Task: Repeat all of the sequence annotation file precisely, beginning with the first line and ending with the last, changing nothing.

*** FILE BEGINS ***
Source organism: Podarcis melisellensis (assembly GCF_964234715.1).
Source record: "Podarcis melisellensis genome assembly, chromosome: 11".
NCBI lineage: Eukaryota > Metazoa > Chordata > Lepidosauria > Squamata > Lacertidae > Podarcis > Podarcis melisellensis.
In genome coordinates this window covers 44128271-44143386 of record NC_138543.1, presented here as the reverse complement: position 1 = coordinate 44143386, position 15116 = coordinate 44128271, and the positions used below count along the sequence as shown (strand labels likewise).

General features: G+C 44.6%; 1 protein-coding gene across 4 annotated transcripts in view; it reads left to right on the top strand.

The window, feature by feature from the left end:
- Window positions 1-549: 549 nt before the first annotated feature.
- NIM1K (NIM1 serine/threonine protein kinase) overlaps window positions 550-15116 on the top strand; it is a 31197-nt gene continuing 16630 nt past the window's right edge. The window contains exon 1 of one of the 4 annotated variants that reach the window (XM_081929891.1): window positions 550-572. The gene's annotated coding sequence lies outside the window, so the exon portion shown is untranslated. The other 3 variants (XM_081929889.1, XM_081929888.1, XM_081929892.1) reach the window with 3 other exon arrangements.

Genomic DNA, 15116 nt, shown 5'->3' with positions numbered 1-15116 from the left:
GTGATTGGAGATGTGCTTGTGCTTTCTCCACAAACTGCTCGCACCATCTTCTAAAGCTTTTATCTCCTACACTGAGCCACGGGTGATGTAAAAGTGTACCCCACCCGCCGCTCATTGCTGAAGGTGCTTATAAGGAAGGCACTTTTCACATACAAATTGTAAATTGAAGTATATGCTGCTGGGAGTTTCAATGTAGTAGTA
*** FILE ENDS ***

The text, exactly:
Source organism: Podarcis melisellensis (assembly GCF_964234715.1).
Source record: "Podarcis melisellensis genome assembly, chromosome: 11".
NCBI lineage: Eukaryota > Metazoa > Chordata > Lepidosauria > Squamata > Lacertidae > Podarcis > Podarcis melisellensis.
In genome coordinates this window covers 44128271-44143386 of record NC_138543.1, presented here as the reverse complement: position 1 = coordinate 44143386, position 15116 = coordinate 44128271, and the positions used below count along the sequence as shown (strand labels likewise).

General features: G+C 44.6%; 1 protein-coding gene across 4 annotated transcripts in view; it reads left to right on the top strand.

The window, feature by feature from the left end:
- Window positions 1-549: 549 nt before the first annotated feature.
- NIM1K (NIM1 serine/threonine protein kinase) overlaps window positions 550-15116 on the top strand; it is a 31197-nt gene continuing 16630 nt past the window's right edge. The window contains exon 1 of one of the 4 annotated variants that reach the window (XM_081929891.1): window positions 550-572. The gene's annotated coding sequence lies outside the window, so the exon portion shown is untranslated. The other 3 variants (XM_081929889.1, XM_081929888.1, XM_081929892.1) reach the window with 3 other exon arrangements.

Genomic DNA, 15116 nt, shown 5'->3' with positions numbered 1-15116 from the left:
GTGATTGGAGATGTGCTTGTGCTTTCTCCACAAACTGCTCGCACCATCTTCTAAAGCTTTTATCTCCTACACTGAGCCACGGGTGATGTAAAAGTGTACCCCACCCGCCGCTCATTGCTGAAGGTGCTTATAAGGAAGGCACTTTTCACATACAAATTGTAAATTGAAGTATATGCTGCTGGGAGTTTCAATGTAGTAGTA